ARCHITECTMADE: Producing buried treasures
Text: Louise Older Steffensen | Photos © ARCHITECTMADE
P op into any Danish design store, and you are likely to see a stand featuring a zoo of small wooden characters as well as some elegantly simple home decorations and utilities in metal, glass and other natural materials. These beautiful objects have in common top-notch design pedigrees, high-quality craftsmanship, and a small but rapidly expanding company called ARCHITECTMADE.
ARCHITECTMADE was founded in 2004 by Morten Thonsgaard Jensen in an effort to bring back to life some of the forgotten musings and concepts of Denmark’s most beloved architects and designers, including Jørn Utzon, Paul Kjærholm and Finn Juhl. Kristian Vedel’s Bird and Peter Karpf’s Gemini candelabra were the first to be produced.
“Some of our objects were little meticulous drawings of a thing that the architect just had to get down while working on a building or other bigger project,” CEO Maria Tsomanis explains. “Others, like Finn Juhl’s FJ Essence tea set, were projects that had to be put on hold due to their uncompromisingly simple lines and aesthetics – they were just too difficult to make at the time.”
ARCHITECTMADE searches through archives, museums and other collections to recover objects deserving of new life. “Many places like the Danish Design Museum have wonderful archives full of treasures just waiting to be rediscovered. When we find something timeless or unique, we then turn to investigating how – and whether – it can actually be produced.”
A star-studded production
The people behind ARCHITECTMADE care deeply about their objects and everyone involved with creating them. “When we hit upon a new potential object, we first have to test whether putting it into production is actually feasible, of course,” Tsomanis adds. “The organic, playful forms of that Finn Juhl tea set were what caused a lot of heartache originally – just how do you make that out of porcelain? As we sit and grapple with those challenges, our research team goes on the hunt to find the people who can make that happen, no matter where they are in the world.”
With their minimalist forms and essential lines, the famous Danish architects and designers of the 20th century strived towards simple perfection in their sketches, drawings and ideas. “That is something we have to emulate – so we have to find the best craftspeople who know the ins and outs of their particular trade and, not least, of the materials that they work with,” Tsomanis explains. The materials that ARCHITECTMADE’s products are made of span everything from glass to porcelain to stainless steel to stone.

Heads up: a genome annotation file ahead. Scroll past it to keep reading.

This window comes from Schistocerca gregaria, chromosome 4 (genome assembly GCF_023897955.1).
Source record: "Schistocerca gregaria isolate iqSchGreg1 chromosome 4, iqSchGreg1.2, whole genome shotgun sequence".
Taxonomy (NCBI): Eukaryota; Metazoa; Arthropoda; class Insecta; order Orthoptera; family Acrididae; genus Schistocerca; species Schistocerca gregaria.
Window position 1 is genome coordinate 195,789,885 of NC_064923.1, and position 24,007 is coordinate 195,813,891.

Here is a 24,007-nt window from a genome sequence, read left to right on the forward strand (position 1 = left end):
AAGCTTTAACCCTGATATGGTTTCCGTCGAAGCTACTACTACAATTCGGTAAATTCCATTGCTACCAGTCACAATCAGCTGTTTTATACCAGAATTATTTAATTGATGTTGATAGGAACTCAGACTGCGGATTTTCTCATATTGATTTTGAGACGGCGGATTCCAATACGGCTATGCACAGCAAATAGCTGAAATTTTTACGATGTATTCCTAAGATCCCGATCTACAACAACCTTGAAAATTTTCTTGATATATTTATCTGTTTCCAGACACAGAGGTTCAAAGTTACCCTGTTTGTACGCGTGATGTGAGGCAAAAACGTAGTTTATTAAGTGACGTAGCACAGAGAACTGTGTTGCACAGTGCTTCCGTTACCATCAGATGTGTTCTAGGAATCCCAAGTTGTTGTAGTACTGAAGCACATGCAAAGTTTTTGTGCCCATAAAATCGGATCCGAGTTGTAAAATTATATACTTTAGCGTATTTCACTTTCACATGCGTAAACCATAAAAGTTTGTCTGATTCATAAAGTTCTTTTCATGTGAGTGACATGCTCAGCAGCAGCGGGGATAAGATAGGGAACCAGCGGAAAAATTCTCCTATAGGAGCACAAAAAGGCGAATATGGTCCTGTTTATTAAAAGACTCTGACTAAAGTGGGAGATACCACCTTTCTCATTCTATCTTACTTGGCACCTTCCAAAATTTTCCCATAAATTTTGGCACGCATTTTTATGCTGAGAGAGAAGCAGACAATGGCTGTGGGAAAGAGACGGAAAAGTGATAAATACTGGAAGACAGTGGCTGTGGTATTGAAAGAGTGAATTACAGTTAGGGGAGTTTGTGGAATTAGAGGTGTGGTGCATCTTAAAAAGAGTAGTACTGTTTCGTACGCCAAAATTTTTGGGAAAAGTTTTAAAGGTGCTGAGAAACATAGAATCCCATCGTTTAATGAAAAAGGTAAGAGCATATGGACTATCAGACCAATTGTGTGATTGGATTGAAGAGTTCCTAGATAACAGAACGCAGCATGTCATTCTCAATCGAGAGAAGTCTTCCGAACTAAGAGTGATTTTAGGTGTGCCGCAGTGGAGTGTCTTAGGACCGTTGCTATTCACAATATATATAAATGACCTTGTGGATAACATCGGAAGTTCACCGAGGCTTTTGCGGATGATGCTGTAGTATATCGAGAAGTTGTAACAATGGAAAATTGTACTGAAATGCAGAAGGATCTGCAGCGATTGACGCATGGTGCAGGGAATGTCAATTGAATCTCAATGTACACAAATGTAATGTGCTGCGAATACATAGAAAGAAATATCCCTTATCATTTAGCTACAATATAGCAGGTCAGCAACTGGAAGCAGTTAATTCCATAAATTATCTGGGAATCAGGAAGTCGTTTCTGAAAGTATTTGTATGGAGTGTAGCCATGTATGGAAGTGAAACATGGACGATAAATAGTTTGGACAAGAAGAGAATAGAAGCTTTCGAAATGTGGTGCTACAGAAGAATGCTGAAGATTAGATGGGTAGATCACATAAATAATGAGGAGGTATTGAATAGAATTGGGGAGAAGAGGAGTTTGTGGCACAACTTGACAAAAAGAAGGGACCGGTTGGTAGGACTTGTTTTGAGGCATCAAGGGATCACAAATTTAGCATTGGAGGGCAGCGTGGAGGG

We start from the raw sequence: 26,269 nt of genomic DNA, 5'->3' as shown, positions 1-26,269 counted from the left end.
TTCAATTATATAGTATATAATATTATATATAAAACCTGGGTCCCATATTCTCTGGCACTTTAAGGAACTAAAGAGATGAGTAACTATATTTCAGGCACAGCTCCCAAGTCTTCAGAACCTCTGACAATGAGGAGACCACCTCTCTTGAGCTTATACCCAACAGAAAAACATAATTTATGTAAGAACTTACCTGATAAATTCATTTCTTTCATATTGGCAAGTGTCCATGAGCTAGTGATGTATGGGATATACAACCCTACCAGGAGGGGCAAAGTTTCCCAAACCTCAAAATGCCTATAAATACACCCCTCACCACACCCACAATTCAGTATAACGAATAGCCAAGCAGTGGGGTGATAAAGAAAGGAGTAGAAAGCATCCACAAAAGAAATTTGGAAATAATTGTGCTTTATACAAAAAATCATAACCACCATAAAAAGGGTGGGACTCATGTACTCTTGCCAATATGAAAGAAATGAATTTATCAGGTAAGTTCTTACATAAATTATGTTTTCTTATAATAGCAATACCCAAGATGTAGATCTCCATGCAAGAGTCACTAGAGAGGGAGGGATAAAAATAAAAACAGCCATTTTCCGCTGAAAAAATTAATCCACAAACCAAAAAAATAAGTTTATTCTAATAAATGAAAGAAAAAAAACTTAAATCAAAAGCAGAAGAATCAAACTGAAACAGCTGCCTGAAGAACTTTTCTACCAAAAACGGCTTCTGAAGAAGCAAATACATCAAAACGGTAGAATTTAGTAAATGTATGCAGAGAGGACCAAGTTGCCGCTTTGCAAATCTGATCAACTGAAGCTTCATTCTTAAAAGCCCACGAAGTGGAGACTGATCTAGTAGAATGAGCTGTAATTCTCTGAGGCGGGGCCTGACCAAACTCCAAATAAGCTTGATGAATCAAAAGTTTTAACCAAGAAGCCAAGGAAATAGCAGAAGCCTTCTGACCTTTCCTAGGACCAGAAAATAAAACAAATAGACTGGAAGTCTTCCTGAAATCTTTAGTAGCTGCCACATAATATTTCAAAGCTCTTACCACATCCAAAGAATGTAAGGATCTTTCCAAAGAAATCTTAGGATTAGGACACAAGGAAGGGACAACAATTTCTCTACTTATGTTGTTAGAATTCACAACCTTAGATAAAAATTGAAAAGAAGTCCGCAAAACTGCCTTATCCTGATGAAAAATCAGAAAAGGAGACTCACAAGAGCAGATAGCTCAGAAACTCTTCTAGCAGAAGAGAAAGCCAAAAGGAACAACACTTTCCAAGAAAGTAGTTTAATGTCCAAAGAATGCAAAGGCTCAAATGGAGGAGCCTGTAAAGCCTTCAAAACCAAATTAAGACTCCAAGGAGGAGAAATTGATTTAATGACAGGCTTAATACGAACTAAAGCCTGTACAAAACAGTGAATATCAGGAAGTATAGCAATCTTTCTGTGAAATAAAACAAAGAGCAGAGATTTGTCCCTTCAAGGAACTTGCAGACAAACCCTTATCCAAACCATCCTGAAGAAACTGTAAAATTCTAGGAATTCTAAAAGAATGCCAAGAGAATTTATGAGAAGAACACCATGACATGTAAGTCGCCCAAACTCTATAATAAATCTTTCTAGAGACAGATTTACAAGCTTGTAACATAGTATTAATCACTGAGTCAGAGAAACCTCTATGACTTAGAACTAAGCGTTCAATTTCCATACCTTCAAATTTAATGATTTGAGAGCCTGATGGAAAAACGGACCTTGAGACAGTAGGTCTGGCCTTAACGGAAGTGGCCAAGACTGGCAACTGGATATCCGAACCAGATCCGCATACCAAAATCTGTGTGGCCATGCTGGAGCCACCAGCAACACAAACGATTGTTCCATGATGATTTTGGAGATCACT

“Even with the wooden objects that we have quite a lot of experience with by now, each type of wood is different, but each individual piece of wood is too. The knowledge and skill of our producers are outstanding and invaluable, and we couldn’t do it without them,” says the CEO, explaining that ARCHITECTMADE works closely with its producers throughout the production process, from the initial tests and experiments to each final product. “We make sure that conditions are good for workers everywhere we work and that their rights are upheld, of course, and we’ll often work with smaller family businesses. This helps us have a close relationship to the workers themselves, but also helps us make sure that each individual design piece is crafted to the highest quality without falling victim to an uncaring production line.”
Each individual piece is carefully looked over in Denmark to make sure that it is perfect. “The objects can have their own character – those made of wood or stone in particular always have individual patterns,” says Tsomanis, “but each piece must adhere to the exact requirements and materials of the original designs.” ARCHITECTMADE also works with some current designers, including Hans Bølling, father of beloved objects such as the Duck and the Discus. “That makes it a little easier to negotiate if something in the process turns out to be impossible to actually make – there’s no negotiation with the older pieces where we can’t talk to the designer. If we can’t figure out how to make something exactly, then it doesn’t get made.”
The company’s commitment to its products is proven by its repair facilities: if a piece is damaged, the owners can send it to ARCHITECTMADE for a stay at the ‘hospital’. “We get a lot of lovely requests from people who were given one of our pieces as an anniversary or confirmation present and have fallen in love with its particular markings, for example, and who are distraught that they accidentally knocked it over. It means a lot to us that they care as deeply for the product as we do, so we’ll gladly repair them,” says Tsomanis. “They’re built to last – hopefully they become modern-day heirlooms that’ll continue to make people happy for generations to come.”
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